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Are the eigenvalues of the matrix $ AB $ equal to the eigenvalues of the matrix $ BA $ . Where the matrices A And B of sizes $ {3}\mathrm{\times}{5} $ and $ {5}\mathrm{\times}{3} $ Respectively .then how can we find the Jordan form of the matrix $ BA $ if we have the matrix:

$ {AB}\mathrm{{=}}\left[{\begin{array}{l} {{1}\hspace{0.33em}{1}\hspace{0.33em}{0}}\\ {{0}\hspace{0.33em}{1}\hspace{0.33em}{0}}\\ {{0}\hspace{0.33em}{0}\hspace{0.33em}\mathrm{{-}}{1}} \end{array}}\right] $

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    $\begingroup$ If $A B x = \lambda x$, then $(B A) B x = \lambda B x$. When $x \neq 0$, and $\lambda \neq 0$, this proves that $B x$ is an eigenvector of $B A$ for the same eigenvalue. For $\lambda = 0$, it is an eigenvalue if and only if $A$ or $B$ is singular, then it is also an eigenvalue of $B A$ $\endgroup$ – Gribouillis Jan 10 '17 at 17:41
  • $\begingroup$ Ok I will try it thanks $\endgroup$ – user401187 Jan 10 '17 at 17:42
  • $\begingroup$ That means that the eigenvalues of both matrices are equal .Is it right ? $\endgroup$ – user401187 Jan 10 '17 at 17:43
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    $\begingroup$ Indeed :) but AB and BA can be square when A and B are only rectangular! Also note the result that $B P(AB) = P(BA) B$ when $P$ is a polynomial. This can be useful for Jordan with $P(X) = (X-\lambda)^k$. $\endgroup$ – Gribouillis Jan 10 '17 at 17:58
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    $\begingroup$ The more natural question, if $A,B$ are not square and $AB$ is smaller than $BA$ (which we may assume WLOG), is whether the eigenvalues of $AB$ are contained in those of $BA$. The spectra can't possibly be the same, taking multiplicities into account. So even if you do have this containment, there is a followup question of "what extra eigenvalues does $BA$ have?" $\endgroup$ – Ian Jan 10 '17 at 18:15
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Denote $$C=\begin{bmatrix}{\lambda I}&{A}\\{B}&{I}\end{bmatrix},\quad D=\begin{bmatrix}{-I}&{0}\\{B}&{-\lambda I}\end{bmatrix}.$$ Then, $$CD=\begin{bmatrix}{\lambda I}&{A}\\{B}&{I}\end{bmatrix}\begin{bmatrix}{-I}&{0}\\{B}&{-\lambda I}\end{bmatrix}=\begin{bmatrix}{-\lambda I+AB}&{-\lambda A}\\{0}&{-\lambda I}\end{bmatrix},$$ $$DC=\begin{bmatrix}{-I}&{0}\\{B}&{-\lambda I}\end{bmatrix}\begin{bmatrix}{\lambda I}&{A}\\{B}&{I}\end{bmatrix}=\begin{bmatrix}{-\lambda I}&{- A}\\{0}&{BA-\lambda I}\end{bmatrix}.$$ Using that $\det(CD)=\det(DC)$ we get: $$\det (AB-\lambda I)(-\lambda)^n=(-\lambda)^n\det(BA-\lambda I)$$ So $\det(AB-\lambda I)=\det(BA-\lambda I)$ that is, $AB$ y $BA$ have the same characteristic polynomial as a consequence the same eigenvalues and besides (this is important), with the same algebraic multiplicity.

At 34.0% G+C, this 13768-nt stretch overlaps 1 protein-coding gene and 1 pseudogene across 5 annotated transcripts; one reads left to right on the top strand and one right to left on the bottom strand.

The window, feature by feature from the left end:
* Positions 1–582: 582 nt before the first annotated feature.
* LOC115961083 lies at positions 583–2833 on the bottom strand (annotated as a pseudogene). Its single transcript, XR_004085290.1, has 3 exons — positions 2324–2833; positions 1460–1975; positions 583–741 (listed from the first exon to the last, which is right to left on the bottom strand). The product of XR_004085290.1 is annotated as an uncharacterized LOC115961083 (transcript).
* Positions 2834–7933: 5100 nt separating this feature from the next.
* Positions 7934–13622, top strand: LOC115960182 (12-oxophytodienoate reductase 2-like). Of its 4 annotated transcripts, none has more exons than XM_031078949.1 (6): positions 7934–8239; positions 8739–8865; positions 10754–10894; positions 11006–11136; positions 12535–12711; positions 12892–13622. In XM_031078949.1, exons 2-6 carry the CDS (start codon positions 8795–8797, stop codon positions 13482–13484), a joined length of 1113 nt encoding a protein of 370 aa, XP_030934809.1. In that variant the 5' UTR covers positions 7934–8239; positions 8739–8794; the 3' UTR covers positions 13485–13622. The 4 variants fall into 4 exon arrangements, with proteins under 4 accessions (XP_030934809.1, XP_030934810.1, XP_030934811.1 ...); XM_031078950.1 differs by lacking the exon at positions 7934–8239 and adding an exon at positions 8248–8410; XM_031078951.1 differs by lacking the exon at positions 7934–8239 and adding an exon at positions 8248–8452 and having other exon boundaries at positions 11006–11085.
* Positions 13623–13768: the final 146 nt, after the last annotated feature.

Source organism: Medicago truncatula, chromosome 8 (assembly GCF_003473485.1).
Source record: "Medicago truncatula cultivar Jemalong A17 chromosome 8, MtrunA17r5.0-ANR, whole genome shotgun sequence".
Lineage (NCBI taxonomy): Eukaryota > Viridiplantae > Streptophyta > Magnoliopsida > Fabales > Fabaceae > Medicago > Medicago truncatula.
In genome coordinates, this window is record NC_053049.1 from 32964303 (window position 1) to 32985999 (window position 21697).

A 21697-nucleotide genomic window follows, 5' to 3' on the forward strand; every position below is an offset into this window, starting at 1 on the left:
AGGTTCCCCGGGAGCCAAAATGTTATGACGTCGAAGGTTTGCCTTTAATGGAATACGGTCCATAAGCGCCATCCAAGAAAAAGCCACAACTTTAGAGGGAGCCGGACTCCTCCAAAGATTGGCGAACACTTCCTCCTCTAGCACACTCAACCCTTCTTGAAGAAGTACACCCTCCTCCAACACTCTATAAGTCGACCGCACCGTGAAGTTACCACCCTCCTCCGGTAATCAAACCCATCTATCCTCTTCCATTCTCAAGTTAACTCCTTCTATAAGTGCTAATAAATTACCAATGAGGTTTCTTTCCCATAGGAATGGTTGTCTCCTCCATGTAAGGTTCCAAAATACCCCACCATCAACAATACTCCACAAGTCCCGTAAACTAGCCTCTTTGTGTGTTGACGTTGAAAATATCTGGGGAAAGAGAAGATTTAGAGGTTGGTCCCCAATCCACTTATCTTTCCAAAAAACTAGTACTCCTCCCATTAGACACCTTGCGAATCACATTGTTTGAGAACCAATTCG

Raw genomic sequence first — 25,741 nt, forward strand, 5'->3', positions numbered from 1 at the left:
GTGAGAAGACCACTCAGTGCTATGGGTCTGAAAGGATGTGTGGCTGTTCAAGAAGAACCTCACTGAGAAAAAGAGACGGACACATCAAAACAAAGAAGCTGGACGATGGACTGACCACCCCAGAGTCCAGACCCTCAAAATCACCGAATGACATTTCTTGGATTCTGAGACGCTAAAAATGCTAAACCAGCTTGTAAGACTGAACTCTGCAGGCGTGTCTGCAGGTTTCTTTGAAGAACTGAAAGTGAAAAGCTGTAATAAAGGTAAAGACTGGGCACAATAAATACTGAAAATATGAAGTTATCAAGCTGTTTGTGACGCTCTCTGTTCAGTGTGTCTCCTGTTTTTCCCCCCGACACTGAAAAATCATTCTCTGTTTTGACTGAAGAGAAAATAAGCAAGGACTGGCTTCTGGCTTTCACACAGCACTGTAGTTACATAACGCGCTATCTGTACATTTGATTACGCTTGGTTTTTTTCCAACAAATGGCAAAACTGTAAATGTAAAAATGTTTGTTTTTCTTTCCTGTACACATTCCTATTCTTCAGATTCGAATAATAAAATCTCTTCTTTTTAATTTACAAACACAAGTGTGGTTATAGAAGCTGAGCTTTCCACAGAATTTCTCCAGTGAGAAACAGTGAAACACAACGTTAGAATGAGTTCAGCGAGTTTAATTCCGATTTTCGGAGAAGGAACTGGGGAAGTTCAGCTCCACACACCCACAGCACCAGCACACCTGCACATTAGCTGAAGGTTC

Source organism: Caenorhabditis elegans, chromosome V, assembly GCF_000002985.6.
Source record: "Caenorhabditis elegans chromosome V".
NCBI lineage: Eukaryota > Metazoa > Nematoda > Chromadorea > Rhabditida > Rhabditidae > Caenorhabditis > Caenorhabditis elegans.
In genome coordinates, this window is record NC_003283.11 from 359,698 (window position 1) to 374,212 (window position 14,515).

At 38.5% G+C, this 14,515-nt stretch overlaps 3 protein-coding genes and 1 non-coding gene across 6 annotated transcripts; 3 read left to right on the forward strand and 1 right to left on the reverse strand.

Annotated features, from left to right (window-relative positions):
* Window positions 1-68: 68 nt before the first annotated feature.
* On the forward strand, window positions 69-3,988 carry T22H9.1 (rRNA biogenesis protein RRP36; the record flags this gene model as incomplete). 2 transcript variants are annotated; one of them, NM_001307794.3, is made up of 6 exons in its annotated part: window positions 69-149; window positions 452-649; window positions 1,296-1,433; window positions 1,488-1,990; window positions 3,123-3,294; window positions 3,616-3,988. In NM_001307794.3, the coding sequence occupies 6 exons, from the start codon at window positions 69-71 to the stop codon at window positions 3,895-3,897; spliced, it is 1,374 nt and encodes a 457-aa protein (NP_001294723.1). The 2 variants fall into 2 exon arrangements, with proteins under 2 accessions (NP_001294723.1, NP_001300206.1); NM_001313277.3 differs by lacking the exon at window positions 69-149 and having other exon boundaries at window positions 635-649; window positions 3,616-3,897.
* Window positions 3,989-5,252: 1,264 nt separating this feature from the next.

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  • $\begingroup$ I think it's like a special case .we can't depend on it $\endgroup$ – user401187 Jan 10 '17 at 18:15
  • $\begingroup$ It seems that your problem has two parts. If $A$ and $B$ are square matrices with the same order, the previous proof is general. $\endgroup$ – Fernando Revilla Jan 10 '17 at 18:21
  • $\begingroup$ Yes. I think that $\endgroup$ – user401187 Jan 10 '17 at 18:23
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Assuming $A$ and $B$ are square: $BA$ is invertible, so $B$ is invertible. Note that $$ B^{-1}(BA)B= AB $$ so $AB$ is similar to $BA$.


Per the clarification: it is well known that $A$ and $B$ will have the same non-zero eigenvalues, as explained in the other answer. What's more: $AB$ and $BA$ have the same rank, which means that $BA$ (a $5 \times 5$ matrix) has eigenvalue $0$ with algebraic and geometric multiplicity $2$.

We must exclude, however, the possibility that $BA$ is diagonalizable. Equivalently, we want to show that since $(AB - I)^2$ has a lower rank than $(AB - I)$, $(BA - I)^2$ has a lower rank than $(BA - I)$.


$AB$ has an eigenvector $x$ assoicated with $1$, and a generalized eigenvector $y$ satisfying $ABy = y + x$. Thus, we see that $BA$ has eigenvector $Bx$, since $$ (BA)(Bx) = B(AB)x = Bx $$ moreover, $BA$ has generalized eigenvector $By$ satisfying $$ (BA)(By) = B(AB)y = B(y + x) = (By) + (Bx) $$ Thus, $BA$ indeed fails to be diagonalizable. Thus, we know its Jordan form.

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  • $\begingroup$ But the matrices aren't square .in the assumption $\endgroup$ – user401187 Jan 10 '17 at 18:04
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    $\begingroup$ Well, you added that after I wrote my answer. I'll add something $\endgroup$ – Omnomnomnom Jan 10 '17 at 18:18
  • $\begingroup$ Ok I am waiting $\endgroup$ – user401187 Jan 10 '17 at 18:39
  • $\begingroup$ Are there any ideas? $\endgroup$ – user401187 Jan 10 '17 at 19:31
  • $\begingroup$ Thanks really a lot but I didn't get it what should I try to do firstly? $\endgroup$ – user401187 Jan 10 '17 at 20:06

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